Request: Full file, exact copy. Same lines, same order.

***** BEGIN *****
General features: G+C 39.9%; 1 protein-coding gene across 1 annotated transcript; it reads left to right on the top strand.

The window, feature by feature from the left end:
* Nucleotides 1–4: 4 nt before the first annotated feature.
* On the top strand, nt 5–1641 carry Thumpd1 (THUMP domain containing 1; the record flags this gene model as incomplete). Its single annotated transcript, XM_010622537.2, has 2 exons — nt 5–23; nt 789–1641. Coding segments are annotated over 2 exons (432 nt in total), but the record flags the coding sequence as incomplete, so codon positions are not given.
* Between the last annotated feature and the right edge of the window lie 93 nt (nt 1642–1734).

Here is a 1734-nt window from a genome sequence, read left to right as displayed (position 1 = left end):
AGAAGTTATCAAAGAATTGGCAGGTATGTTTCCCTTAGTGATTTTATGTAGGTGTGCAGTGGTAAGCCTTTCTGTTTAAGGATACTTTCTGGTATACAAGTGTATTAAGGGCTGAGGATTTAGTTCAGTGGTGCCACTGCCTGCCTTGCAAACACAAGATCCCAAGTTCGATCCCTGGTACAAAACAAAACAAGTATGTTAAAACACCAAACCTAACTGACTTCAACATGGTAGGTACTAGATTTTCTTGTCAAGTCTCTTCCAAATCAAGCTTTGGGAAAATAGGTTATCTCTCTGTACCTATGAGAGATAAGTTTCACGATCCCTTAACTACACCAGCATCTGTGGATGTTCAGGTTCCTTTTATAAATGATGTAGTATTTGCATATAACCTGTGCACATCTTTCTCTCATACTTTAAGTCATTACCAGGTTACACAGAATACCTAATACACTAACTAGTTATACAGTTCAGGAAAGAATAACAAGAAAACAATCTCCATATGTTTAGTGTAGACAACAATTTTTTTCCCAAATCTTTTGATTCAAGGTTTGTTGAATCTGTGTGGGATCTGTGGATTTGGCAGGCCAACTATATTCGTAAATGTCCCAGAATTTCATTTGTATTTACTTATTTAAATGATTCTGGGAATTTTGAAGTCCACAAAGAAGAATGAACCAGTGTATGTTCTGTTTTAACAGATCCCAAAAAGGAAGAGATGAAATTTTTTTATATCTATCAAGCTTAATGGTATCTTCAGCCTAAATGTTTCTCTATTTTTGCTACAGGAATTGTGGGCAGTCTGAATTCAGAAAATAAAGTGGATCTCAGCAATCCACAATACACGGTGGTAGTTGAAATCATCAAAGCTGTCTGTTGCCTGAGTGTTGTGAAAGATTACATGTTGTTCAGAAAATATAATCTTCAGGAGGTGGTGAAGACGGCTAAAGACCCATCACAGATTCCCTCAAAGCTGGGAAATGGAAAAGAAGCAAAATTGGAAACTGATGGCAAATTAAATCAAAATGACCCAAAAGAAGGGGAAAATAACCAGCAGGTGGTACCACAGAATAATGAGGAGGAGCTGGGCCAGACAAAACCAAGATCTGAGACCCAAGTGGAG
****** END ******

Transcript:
General features: G+C 39.9%; 1 protein-coding gene across 1 annotated transcript; it reads left to right on the top strand.

The window, feature by feature from the left end:
* Nucleotides 1–4: 4 nt before the first annotated feature.
* On the top strand, nt 5–1641 carry Thumpd1 (THUMP domain containing 1; the record flags this gene model as incomplete). Its single annotated transcript, XM_010622537.2, has 2 exons — nt 5–23; nt 789–1641. Coding segments are annotated over 2 exons (432 nt in total), but the record flags the coding sequence as incomplete, so codon positions are not given.
* Between the last annotated feature and the right edge of the window lie 93 nt (nt 1642–1734).

Here is a 1734-nt window from a genome sequence, read left to right as displayed (position 1 = left end):
AGAAGTTATCAAAGAATTGGCAGGTATGTTTCCCTTAGTGATTTTATGTAGGTGTGCAGTGGTAAGCCTTTCTGTTTAAGGATACTTTCTGGTATACAAGTGTATTAAGGGCTGAGGATTTAGTTCAGTGGTGCCACTGCCTGCCTTGCAAACACAAGATCCCAAGTTCGATCCCTGGTACAAAACAAAACAAGTATGTTAAAACACCAAACCTAACTGACTTCAACATGGTAGGTACTAGATTTTCTTGTCAAGTCTCTTCCAAATCAAGCTTTGGGAAAATAGGTTATCTCTCTGTACCTATGAGAGATAAGTTTCACGATCCCTTAACTACACCAGCATCTGTGGATGTTCAGGTTCCTTTTATAAATGATGTAGTATTTGCATATAACCTGTGCACATCTTTCTCTCATACTTTAAGTCATTACCAGGTTACACAGAATACCTAATACACTAACTAGTTATACAGTTCAGGAAAGAATAACAAGAAAACAATCTCCATATGTTTAGTGTAGACAACAATTTTTTTCCCAAATCTTTTGATTCAAGGTTTGTTGAATCTGTGTGGGATCTGTGGATTTGGCAGGCCAACTATATTCGTAAATGTCCCAGAATTTCATTTGTATTTACTTATTTAAATGATTCTGGGAATTTTGAAGTCCACAAAGAAGAATGAACCAGTGTATGTTCTGTTTTAACAGATCCCAAAAAGGAAGAGATGAAATTTTTTTATATCTATCAAGCTTAATGGTATCTTCAGCCTAAATGTTTCTCTATTTTTGCTACAGGAATTGTGGGCAGTCTGAATTCAGAAAATAAAGTGGATCTCAGCAATCCACAATACACGGTGGTAGTTGAAATCATCAAAGCTGTCTGTTGCCTGAGTGTTGTGAAAGATTACATGTTGTTCAGAAAATATAATCTTCAGGAGGTGGTGAAGACGGCTAAAGACCCATCACAGATTCCCTCAAAGCTGGGAAATGGAAAAGAAGCAAAATTGGAAACTGATGGCAAATTAAATCAAAATGACCCAAAAGAAGGGGAAAATAACCAGCAGGTGGTACCACAGAATAATGAGGAGGAGCTGGGCCAGACAAAACCAAGATCTGAGACCCAAGTGGAG